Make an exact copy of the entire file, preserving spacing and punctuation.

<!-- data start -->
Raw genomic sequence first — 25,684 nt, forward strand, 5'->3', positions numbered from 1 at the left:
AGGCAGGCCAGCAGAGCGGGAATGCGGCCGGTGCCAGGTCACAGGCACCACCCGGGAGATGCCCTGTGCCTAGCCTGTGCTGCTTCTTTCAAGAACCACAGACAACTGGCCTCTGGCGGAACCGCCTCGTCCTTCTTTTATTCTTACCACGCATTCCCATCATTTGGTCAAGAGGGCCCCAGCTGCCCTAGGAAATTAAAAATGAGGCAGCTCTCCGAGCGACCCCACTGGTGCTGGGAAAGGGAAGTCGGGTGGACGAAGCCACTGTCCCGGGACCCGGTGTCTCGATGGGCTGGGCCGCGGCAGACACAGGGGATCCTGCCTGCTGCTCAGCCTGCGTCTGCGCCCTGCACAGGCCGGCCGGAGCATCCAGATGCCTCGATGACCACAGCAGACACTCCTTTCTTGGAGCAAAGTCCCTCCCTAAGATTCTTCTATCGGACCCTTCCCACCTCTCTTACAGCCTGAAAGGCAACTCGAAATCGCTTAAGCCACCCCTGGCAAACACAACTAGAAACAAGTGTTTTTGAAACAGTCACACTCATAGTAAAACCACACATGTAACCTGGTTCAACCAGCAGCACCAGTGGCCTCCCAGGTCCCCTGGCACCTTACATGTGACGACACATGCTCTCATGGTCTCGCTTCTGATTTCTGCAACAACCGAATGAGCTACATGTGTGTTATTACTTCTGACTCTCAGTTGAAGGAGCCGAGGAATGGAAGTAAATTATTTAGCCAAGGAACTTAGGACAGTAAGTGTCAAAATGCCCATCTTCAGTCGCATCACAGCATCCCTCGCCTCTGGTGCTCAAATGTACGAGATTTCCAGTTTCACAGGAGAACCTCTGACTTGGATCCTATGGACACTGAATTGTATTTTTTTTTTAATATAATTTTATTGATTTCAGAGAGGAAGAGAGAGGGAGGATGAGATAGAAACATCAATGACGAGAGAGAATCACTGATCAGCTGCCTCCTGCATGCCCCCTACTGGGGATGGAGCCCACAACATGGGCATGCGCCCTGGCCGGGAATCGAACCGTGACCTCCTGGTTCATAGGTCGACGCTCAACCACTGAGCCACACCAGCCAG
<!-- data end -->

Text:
Raw genomic sequence first — 25,684 nt, forward strand, 5'->3', positions numbered from 1 at the left:
AGGCAGGCCAGCAGAGCGGGAATGCGGCCGGTGCCAGGTCACAGGCACCACCCGGGAGATGCCCTGTGCCTAGCCTGTGCTGCTTCTTTCAAGAACCACAGACAACTGGCCTCTGGCGGAACCGCCTCGTCCTTCTTTTATTCTTACCACGCATTCCCATCATTTGGTCAAGAGGGCCCCAGCTGCCCTAGGAAATTAAAAATGAGGCAGCTCTCCGAGCGACCCCACTGGTGCTGGGAAAGGGAAGTCGGGTGGACGAAGCCACTGTCCCGGGACCCGGTGTCTCGATGGGCTGGGCCGCGGCAGACACAGGGGATCCTGCCTGCTGCTCAGCCTGCGTCTGCGCCCTGCACAGGCCGGCCGGAGCATCCAGATGCCTCGATGACCACAGCAGACACTCCTTTCTTGGAGCAAAGTCCCTCCCTAAGATTCTTCTATCGGACCCTTCCCACCTCTCTTACAGCCTGAAAGGCAACTCGAAATCGCTTAAGCCACCCCTGGCAAACACAACTAGAAACAAGTGTTTTTGAAACAGTCACACTCATAGTAAAACCACACATGTAACCTGGTTCAACCAGCAGCACCAGTGGCCTCCCAGGTCCCCTGGCACCTTACATGTGACGACACATGCTCTCATGGTCTCGCTTCTGATTTCTGCAACAACCGAATGAGCTACATGTGTGTTATTACTTCTGACTCTCAGTTGAAGGAGCCGAGGAATGGAAGTAAATTATTTAGCCAAGGAACTTAGGACAGTAAGTGTCAAAATGCCCATCTTCAGTCGCATCACAGCATCCCTCGCCTCTGGTGCTCAAATGTACGAGATTTCCAGTTTCACAGGAGAACCTCTGACTTGGATCCTATGGACACTGAATTGTATTTTTTTTTTAATATAATTTTATTGATTTCAGAGAGGAAGAGAGAGGGAGGATGAGATAGAAACATCAATGACGAGAGAGAATCACTGATCAGCTGCCTCCTGCATGCCCCCTACTGGGGATGGAGCCCACAACATGGGCATGCGCCCTGGCCGGGAATCGAACCGTGACCTCCTGGTTCATAGGTCGACGCTCAACCACTGAGCCACACCAGCCAG